I n the wake of the Jan. 11 test of a direct-ascent anti-satellite (A-Sat) weapon by the People’s Republic of China (PRC), there has been rampant speculation about the rationales underlying it. Especially after the Chinese Foreign Ministry first refused to comment, then delivered pedestrian bromides, before finally acknowledging a test at all, nearly a fortnight after the destruction of the Feng Yun-1C weather satellite, there have been worries that there is now a rogue People’s Liberation Army (PLA) acting on its own. Others have argued that this was a desperate attempt to persuade U.S. President George W. Bush’s administration to come to the table on space arms control.
Such reactions are like Rorschach tests, revealing more about observers’ prejudices than casting light on actual motivations. Thus, those who support arms control see the Chinese action as motivated by arms control; those who see an aggressive China see the test as a preamble to full-blown militarization of space. The Chinese, as an autonomous actor, are relegated to the sidelines; but as a major and growing power, the PRC needs to be judged on its own terms.
In this regard, it is useful to re-examine recent history. The Chinese test occurred after many years of official Chinese statements opposing the militarization and weaponization of outer space. China has been an active participant in the United Nations’ efforts to negotiate a treaty on the prevention of an arms race in outer space . It is this track record of space arms control efforts and public statements that seems to have caused many observers to be surprised by the Chinese A-Sat test.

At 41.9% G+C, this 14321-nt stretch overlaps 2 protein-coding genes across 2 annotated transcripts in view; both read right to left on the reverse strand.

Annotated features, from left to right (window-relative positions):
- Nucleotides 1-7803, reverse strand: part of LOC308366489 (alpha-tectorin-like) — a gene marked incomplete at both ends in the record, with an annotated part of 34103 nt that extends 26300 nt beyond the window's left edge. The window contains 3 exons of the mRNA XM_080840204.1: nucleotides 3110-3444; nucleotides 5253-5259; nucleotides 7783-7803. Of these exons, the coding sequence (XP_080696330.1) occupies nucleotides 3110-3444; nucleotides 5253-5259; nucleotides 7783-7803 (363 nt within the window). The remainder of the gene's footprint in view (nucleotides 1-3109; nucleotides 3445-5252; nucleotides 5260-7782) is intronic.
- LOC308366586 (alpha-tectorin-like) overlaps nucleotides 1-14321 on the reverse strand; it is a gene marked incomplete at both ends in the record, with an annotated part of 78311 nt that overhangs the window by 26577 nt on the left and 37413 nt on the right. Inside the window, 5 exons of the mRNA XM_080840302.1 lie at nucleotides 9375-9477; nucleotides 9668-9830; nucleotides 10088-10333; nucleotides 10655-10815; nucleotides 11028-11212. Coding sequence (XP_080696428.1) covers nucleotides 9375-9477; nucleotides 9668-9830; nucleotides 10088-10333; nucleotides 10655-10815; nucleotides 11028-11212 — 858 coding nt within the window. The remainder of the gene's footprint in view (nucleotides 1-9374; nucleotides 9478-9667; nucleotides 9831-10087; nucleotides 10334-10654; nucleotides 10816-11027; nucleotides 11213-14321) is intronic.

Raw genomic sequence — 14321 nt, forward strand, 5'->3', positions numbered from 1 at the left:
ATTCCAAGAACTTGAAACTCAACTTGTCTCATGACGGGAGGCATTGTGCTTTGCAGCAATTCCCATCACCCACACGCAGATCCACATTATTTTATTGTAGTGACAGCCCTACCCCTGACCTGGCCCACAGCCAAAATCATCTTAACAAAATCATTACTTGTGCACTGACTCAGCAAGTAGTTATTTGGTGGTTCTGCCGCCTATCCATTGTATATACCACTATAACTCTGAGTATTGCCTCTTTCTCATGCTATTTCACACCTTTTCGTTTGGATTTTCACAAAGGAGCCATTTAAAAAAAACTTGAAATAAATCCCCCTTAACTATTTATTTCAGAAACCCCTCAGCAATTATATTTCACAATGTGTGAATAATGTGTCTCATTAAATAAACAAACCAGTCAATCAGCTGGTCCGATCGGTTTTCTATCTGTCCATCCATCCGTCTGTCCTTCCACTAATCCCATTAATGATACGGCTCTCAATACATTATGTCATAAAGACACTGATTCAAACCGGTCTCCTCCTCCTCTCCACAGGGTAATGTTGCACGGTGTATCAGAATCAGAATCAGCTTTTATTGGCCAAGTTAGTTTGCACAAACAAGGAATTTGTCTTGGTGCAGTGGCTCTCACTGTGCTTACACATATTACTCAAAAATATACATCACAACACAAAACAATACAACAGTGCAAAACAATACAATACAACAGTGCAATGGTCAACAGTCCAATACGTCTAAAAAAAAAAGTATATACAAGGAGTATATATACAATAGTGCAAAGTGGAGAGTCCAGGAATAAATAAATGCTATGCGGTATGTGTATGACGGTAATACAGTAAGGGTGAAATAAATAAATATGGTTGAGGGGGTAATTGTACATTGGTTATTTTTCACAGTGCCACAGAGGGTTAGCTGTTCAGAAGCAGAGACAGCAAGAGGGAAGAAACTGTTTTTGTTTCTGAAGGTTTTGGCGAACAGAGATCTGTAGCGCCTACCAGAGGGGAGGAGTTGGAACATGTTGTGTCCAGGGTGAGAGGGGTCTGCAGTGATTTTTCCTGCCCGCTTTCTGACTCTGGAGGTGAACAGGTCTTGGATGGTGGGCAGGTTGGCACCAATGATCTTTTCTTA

The Jan. 11 test, coupled with reports that there had been previous, unsuccessful tests over the past one to two years, however, suggests that Beijing’s interest in arms control was, at best, half-hearted. Moreover, a careful observer of the Chinese might have deduced that a policy reformulation was in the offing. The Chinese decision to omit any mention of space arms control from their 2006 Defense White Paper (released in December), when it had been a staple in several of the previous biannual editions, should have served as a warning sign of imminent change.
At the same time, the White Paper’s omission of space arms control indicates that the test was not conducted by a rogue PLA. The issuance of the White Paper is a major event; its wording is carefully formulated, and involves not only the Chinese military, but also the Foreign Ministry and other elements of the State Council, the Chinese government’s highest decision-making body. The inclusion or omission of elements, especially those that have been regularly incorporated in the past, is not undertaken lightly, but requires approval from the highest levels.
The White Paper omission, coupled with previous tests of the A-Sat system, whether successful or unsuccessful, similarly suggests that the Jan. 11 test was not a response to any specific American action of the past several months, such as the U.S. National Space Policy .
Indeed, it is important to avoid an excessively American-centric interpretation of Chinese actions. As a major regional power, it is likely that China’s actions were motivated by factors outside the Beijing-Washington channel.
It is possible, for example, that the test was intended to warn Taiwan against pro-independence moves. This is especially important as the 2008 Olympics draw nearer. Given the enormous prestige at stake, Beijing would want to deter anything that would detract from the success of its coming out party, most of all a move by Taipei hinting at independence.